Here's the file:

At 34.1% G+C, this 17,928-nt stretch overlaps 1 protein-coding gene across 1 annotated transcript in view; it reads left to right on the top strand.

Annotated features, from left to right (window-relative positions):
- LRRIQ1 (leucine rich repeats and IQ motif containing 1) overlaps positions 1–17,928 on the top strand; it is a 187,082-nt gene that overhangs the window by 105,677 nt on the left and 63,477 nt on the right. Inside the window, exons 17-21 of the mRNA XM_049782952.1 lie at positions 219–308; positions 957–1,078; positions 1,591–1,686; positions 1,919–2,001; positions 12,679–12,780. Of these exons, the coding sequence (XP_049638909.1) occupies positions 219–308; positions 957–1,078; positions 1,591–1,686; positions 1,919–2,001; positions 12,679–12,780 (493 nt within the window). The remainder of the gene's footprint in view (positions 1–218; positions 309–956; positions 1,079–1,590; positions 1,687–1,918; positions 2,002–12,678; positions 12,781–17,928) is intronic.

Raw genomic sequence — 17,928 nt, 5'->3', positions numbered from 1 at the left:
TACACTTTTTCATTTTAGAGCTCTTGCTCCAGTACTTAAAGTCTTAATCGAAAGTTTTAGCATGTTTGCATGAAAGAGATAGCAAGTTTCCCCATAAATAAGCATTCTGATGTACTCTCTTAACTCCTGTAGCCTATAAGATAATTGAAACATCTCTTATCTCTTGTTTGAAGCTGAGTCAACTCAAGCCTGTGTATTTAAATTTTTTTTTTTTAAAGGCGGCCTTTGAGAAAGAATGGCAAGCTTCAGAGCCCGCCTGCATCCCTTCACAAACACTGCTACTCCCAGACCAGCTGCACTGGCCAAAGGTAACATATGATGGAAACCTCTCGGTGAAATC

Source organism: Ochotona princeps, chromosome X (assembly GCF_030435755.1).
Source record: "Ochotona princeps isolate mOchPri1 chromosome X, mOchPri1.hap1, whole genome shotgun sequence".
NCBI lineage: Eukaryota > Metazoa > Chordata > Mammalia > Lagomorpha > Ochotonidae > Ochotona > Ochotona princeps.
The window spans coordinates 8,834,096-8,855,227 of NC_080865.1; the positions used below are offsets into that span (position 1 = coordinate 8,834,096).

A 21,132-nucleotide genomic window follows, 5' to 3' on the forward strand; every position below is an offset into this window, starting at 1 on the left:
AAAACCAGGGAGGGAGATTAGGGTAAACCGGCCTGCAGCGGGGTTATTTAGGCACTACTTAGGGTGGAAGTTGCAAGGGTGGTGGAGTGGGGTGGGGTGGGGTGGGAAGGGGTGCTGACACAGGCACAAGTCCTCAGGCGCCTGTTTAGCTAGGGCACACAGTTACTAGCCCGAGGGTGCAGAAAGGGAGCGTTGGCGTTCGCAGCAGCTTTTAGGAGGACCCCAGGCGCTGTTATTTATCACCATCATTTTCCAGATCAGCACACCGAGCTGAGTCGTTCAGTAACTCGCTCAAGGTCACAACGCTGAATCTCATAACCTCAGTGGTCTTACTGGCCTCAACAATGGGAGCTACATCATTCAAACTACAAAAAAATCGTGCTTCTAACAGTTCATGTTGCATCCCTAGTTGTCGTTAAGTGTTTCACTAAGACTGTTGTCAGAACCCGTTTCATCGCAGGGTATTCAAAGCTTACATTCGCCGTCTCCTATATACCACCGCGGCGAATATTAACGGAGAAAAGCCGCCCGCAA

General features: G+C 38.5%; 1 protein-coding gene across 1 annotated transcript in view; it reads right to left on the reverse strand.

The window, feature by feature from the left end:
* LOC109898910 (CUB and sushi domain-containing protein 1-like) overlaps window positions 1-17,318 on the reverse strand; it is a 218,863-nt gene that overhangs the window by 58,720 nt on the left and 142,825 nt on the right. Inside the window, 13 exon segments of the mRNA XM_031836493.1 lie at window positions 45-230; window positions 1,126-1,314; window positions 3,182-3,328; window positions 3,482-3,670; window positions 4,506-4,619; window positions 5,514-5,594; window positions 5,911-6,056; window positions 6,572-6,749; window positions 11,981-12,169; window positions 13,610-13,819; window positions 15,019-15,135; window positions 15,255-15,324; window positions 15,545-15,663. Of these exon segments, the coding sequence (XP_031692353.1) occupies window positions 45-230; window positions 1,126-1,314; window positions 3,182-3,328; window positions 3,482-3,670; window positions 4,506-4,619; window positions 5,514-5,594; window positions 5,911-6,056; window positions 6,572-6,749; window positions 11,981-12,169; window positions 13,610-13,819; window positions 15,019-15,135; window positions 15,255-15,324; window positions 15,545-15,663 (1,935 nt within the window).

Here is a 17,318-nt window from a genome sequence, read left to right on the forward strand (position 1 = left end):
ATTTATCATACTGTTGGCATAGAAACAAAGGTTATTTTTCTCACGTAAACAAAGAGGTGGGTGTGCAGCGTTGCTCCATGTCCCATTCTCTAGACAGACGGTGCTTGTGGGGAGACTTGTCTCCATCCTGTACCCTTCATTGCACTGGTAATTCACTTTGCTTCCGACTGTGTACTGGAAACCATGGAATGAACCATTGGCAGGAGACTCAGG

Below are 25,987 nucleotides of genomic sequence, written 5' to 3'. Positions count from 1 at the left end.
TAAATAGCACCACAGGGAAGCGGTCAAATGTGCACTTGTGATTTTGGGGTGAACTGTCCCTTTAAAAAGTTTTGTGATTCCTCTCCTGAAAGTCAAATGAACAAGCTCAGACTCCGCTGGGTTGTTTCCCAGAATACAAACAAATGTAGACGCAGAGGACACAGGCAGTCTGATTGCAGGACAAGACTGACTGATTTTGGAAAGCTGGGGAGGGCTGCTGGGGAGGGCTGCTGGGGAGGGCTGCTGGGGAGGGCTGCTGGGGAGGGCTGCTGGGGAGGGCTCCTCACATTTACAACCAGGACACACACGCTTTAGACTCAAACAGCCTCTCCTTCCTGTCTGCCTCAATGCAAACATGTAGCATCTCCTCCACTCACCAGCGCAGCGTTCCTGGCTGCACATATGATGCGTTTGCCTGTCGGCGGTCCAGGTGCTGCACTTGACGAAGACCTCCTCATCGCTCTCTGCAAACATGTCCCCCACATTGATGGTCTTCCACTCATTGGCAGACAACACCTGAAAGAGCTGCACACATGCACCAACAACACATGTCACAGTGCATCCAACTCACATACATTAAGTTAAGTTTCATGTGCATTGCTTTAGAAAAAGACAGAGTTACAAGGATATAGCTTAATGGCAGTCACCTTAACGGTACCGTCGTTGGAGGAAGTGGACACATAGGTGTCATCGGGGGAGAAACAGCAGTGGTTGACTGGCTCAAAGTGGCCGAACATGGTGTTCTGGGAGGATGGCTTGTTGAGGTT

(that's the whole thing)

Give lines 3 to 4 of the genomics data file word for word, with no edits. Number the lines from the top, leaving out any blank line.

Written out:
- LRRIQ1 (leucine rich repeats and IQ motif containing 1) overlaps positions 1–17,928 on the top strand; it is a 187,082-nt gene that overhangs the window by 105,677 nt on the left and 63,477 nt on the right. Inside the window, exons 17-21 of the mRNA XM_049782952.1 lie at positions 219–308; positions 957–1,078; positions 1,591–1,686; positions 1,919–2,001; positions 12,679–12,780. Of these exons, the coding sequence (XP_049638909.1) occupies positions 219–308; positions 957–1,078; positions 1,591–1,686; positions 1,919–2,001; positions 12,679–12,780 (493 nt within the window). The remainder of the gene's footprint in view (positions 1–218; positions 309–956; positions 1,079–1,590; positions 1,687–1,918; positions 2,002–12,678; positions 12,781–17,928) is intronic.

Raw genomic sequence — 17,928 nt, 5'->3', positions numbered from 1 at the left: